Lisa R. Janes is an artist, teacher, curriculum developer and minister who serves as an Associate Pastor at Faith Community Baptist Church and Circulation Supervisor at the William Smith Morton Library on the Richmond campus of Union Presbyterian Seminary. She is also currently working on a social media project on Instagram which is a return to her artist and teaching roots. This project entitled “godintheskin” is a blend of music, politics, social history, spirituality, and art. Her goal is also to complete a book based on her experiences on Instagram and how it is shaping her faith journey.

Radical Reconciliation Reimagined

Each month, we post a series of blogs around a common topic. This month, Linda Kurtz is curating a series we’re affectionately referring to as our NEXT Church book club, which aims to share insights on a variety of texts – and how they have impacted our bloggers’ ministries. Understanding that reading in and beyond one’s field is important to offering good leadership, we offer this series to get your juices flowing on what books you might read next. What are you reading that’s impacting how you think about and/or do ministry? We invite you to join the conversation on Facebook and Twitter!

by Glenn McCray

I love to read, but if I’m honest, I rarely read books cover-to-cover. Radical Reconciliation: Beyond Political Pietism and Christian Quietism is not one of those books. I’ve read this book 3 times! What I appreciate about this book, among many things, is the amazing job co-authors Allan Aubrey Boesak (2016 NEXT Church National Gathering keynoter) and Curtiss Paul DeYoung do of engaging the topic of reconciliation from a theological, historical, political, social, and racial perspective. While they use South Africa’s struggle against apartheid and the important work of the Truth and Reconciliation Commission (TRC) as a practical example, they esteem Jesus as being central not only to the work of the TRC but the real, radical, and revolutionary work of reconciliation as well.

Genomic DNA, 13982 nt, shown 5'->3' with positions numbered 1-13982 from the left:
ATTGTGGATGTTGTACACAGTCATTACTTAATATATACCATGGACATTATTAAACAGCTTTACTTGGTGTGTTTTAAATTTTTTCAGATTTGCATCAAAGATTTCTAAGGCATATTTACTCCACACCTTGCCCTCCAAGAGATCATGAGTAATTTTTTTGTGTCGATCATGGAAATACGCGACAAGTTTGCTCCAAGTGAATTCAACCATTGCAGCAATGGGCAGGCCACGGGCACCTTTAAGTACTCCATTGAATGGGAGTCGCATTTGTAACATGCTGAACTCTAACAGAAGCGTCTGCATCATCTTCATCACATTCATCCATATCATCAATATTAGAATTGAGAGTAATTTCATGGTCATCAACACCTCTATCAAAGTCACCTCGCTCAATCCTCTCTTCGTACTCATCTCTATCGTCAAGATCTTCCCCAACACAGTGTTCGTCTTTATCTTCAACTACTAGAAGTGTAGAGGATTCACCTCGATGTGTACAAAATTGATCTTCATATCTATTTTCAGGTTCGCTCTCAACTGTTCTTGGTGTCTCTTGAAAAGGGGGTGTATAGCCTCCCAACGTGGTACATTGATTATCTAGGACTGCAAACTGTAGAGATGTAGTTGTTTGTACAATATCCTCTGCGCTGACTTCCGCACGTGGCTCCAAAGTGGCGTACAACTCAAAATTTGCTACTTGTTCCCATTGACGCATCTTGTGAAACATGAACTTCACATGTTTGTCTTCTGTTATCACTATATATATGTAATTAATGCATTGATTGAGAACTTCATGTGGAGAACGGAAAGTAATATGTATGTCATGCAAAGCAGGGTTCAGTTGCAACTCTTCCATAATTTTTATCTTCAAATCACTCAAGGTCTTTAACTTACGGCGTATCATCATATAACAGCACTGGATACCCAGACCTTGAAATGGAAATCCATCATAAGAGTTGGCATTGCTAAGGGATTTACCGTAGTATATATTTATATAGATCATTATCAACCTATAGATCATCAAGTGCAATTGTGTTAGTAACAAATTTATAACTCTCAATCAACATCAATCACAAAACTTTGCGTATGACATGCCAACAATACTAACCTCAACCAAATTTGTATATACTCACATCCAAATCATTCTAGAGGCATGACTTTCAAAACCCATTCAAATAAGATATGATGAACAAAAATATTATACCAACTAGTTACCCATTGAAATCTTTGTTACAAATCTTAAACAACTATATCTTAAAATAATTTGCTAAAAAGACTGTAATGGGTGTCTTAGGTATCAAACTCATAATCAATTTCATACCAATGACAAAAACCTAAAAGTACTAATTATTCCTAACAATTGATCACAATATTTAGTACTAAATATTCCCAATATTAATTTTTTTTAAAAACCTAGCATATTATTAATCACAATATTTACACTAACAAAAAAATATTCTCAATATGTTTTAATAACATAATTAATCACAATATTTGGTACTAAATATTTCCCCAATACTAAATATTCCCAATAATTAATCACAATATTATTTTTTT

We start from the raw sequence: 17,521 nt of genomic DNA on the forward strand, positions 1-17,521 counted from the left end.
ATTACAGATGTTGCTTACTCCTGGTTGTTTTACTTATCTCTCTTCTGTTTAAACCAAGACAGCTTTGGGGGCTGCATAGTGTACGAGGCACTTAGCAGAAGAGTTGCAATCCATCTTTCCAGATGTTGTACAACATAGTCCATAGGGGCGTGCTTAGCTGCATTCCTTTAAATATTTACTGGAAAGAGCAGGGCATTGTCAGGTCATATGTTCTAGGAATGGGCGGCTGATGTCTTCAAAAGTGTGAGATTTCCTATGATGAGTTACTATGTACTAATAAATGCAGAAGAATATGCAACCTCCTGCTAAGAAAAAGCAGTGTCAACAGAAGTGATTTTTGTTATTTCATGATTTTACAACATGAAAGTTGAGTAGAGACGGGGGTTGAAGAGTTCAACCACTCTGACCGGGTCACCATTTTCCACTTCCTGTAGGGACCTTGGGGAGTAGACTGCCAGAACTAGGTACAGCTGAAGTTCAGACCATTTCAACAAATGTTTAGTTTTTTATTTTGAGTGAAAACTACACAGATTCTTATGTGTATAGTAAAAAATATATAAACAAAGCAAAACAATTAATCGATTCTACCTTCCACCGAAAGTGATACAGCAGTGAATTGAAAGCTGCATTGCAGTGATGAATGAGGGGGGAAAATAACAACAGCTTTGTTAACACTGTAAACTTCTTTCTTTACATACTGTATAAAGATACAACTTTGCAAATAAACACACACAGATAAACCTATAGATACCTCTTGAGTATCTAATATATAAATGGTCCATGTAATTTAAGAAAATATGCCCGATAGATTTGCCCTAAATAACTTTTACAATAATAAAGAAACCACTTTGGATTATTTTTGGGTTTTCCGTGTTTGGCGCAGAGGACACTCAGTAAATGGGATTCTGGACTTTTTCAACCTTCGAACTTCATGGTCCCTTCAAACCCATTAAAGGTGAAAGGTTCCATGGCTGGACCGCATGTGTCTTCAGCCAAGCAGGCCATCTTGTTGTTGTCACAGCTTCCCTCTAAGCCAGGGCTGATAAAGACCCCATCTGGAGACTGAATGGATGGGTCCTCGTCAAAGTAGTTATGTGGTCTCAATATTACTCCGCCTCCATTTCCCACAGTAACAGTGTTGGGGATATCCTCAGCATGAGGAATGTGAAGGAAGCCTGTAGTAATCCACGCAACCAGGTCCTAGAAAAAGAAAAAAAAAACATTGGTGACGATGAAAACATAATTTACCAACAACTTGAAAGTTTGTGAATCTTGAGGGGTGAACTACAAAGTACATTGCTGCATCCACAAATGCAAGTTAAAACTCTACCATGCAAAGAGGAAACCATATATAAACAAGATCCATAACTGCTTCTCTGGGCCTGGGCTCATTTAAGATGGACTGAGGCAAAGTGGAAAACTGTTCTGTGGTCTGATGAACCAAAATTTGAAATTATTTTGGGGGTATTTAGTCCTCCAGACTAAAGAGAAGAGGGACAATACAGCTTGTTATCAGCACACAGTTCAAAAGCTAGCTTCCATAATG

Boesak and DeYoung deconstruct the Jesus painted by dominant culture, referencing liberation theologian Miguel de la Torre: “Those wishing to ground their understanding of reconciliation within the Cristian tradition are forced to deal with the figure of Jesus Christ.” The question they pose is, “Which Jesus?” Boesak suggests, “It cannot be the Jesus as we have seen, the one captured Africans first met when we saw his name carved in the sides of the slave ships that carried Africans from their homelands into slavery. Neither can it be the Christ of the church doctrines who evolved into the blond, blue-eyed Christ of Western culture so alien to the enslaved, oppressed, exploited peoples who were baptized in his name. Nor can it be the Jesus only known as the one who offered unconditional forgiveness to all. For us, as for the Gospel, this Jesus first and foremost has to be the Jesus who stood in the synagogue in Nazareth, according to the Gospel of Luke, and proclaimed himself the Spirit-anointed One of God.” I resonate with this wrestle.

As a person of color, born to an immigrant mother from the Philippines and an African American father from Louisiana, raised in a marginalized community, I was raised to be suspicious of dominant culture. Understandably so. I eventually gave my life to Jesus and, naturally, I had my suspicions about him too. It wasn’t until later in my faith when I realized that my issue wasn’t with Jesus but rather the Jesus that was presented to me and communities of color for centuries. The Jesus that I’ve come to know is not a Jesus of comfort and convenience but rather a Jesus who inconveniently and nonsensically disrupts the status quo theologically, historically, politically, socially, racially, and personally. This Jesus is the Jesus we were always meant to follow.

The work of Boesak and DeYoung, along with so many others, greatly influence the way I understand and live into ministry. As someone who is passionate about reconciliation it is important to me to have an ongoing hunger to learn from those who have and continue to wrestle with what it means to be reconciled people (to God, self, and others); however, reconciled does not mean that we’re simply diverse. As my mentor Tali Hairston (a 2019 NEXT Church National Gathering keynote speaker) reminds me, “If diversity is our objective, we still fall short. Unity is the objective.”

As we continue engage this challenging work, and even as we gather at the National Gathering, it will be an aesthetically beautiful, yet challenging space considering we represent various theological, ethnic, cultural, socio-economic, gender, and political backgrounds and beliefs. It will be an exhilarating (or not) first-time experience for some and an exhausting (or not) “here we go again” experience for others. And while we might pause every now and again to appreciate the diversity of the gathering, be reminded that diversity is not the objective. Unity is. And I would suggest that reconciliation (to God, self, and others) is how we get there. Allan Boesak suggests, “The issue is not reconciliation. The problem is our understanding and interpretation of it…Are we ready to imagine reconciliation?